The guys play “Northern Wish” in the crowd acoustic and unmic’d.  The recording is pretty good and the crowd really sings along–great fun there.

Everyone assumes they are done, but they’ve got room for one more, a rocking, late night version of “Introducing Happiness,” which sounds like it’s 2:45 in the morning but is pretty awesome, nonetheless.

What a show.

They played 63 different songs over the four nights.  There were 30 songs that were played more than once.

[READ: February 14, 2019] Mythical Irish Beasts

This book is a fun illustrated collection of the historical origins of Irish beasts.

Joyce does a lot of research (there’s footnotes!) and mentions many original documents to explain where these myths came from, but it is still a very simple introduction to these stories–a way to pique your interest.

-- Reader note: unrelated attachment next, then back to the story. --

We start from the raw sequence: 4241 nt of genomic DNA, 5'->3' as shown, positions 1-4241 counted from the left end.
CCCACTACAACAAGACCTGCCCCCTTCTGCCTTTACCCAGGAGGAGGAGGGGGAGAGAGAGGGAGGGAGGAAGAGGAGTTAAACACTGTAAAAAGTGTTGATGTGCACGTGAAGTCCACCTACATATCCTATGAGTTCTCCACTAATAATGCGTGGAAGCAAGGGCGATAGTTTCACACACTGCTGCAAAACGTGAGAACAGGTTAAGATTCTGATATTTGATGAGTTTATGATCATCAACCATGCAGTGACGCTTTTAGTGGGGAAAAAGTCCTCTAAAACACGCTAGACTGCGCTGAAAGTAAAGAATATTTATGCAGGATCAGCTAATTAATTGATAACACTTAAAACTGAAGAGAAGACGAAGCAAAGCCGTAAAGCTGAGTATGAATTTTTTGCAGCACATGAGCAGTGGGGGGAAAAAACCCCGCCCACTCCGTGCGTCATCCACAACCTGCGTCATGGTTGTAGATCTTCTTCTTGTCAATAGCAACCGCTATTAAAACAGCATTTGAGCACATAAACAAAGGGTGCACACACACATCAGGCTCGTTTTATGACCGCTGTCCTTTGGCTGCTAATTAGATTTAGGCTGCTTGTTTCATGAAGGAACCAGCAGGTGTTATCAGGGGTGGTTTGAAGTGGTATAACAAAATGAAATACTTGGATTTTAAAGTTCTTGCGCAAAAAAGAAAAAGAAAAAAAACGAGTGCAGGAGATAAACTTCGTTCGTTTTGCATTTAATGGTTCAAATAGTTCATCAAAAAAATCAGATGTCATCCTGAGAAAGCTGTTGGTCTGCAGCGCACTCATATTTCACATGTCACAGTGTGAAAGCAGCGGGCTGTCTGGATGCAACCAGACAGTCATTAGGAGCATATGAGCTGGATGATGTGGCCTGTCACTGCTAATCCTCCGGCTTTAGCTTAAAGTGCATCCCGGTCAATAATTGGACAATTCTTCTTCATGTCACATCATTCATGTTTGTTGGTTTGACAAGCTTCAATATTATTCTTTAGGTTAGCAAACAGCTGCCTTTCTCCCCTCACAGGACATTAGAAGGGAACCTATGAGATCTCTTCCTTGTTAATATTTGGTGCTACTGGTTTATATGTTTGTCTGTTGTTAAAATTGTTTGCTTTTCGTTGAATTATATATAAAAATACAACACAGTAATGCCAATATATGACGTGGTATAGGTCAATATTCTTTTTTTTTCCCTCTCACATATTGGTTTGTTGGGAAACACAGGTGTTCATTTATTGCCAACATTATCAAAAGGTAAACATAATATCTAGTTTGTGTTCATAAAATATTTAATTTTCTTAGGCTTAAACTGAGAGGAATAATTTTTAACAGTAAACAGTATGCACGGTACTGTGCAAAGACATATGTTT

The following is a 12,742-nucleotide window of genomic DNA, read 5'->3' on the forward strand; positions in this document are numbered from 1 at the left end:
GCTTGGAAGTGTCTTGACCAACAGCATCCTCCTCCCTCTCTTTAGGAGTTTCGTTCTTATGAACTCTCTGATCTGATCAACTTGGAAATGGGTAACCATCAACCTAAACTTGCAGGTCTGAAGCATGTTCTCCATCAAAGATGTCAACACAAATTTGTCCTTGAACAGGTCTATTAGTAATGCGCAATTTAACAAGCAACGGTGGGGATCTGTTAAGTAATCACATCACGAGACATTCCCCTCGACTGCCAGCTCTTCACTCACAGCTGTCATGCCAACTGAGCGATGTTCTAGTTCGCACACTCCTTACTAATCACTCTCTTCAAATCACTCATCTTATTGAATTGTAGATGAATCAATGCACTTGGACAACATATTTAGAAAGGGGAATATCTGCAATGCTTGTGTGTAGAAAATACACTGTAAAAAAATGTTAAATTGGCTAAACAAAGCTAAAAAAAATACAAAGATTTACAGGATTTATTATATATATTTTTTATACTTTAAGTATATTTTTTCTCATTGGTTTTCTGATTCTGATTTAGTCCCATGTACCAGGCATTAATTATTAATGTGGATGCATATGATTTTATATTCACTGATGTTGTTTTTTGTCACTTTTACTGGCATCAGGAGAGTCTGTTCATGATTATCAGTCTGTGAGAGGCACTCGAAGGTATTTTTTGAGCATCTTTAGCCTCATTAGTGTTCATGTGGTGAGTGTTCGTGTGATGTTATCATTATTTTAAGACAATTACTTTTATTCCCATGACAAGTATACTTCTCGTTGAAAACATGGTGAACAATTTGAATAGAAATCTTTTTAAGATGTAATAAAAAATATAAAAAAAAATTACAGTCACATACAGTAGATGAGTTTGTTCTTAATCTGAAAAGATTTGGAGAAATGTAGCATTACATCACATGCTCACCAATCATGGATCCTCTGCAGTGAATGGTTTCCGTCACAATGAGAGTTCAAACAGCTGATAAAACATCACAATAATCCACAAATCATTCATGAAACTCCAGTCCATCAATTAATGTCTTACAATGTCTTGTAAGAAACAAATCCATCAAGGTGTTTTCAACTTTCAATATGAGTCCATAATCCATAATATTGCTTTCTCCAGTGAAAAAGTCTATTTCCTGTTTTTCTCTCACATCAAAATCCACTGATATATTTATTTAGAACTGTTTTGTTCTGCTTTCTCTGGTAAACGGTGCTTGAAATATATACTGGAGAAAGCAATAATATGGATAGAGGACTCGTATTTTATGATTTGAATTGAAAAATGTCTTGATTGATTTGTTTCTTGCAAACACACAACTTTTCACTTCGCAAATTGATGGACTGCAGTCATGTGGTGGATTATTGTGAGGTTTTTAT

He also illustrates every beast in his striking but unusual artistic style.  I really like the look of his beasts, but they are certainly unconventional.  They’re very modern looking, which is interesting for these ancient creatures.

There does not appear to be a reason for the order, but I’m going to list all of the creatures just because it’s fun to have some many weird words in print. (more…)

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SOUNDTRACK: RHEOSTATICS-The Horseshoe Tavern Toronto (February 16, 2001).

This was night 3 of 4 of the Horseshoe Tavern’s 53rd Birthday bash. This show was webcasted by a company called virtuecast which was pretty ambitious for 2001. The Chickens opened the show.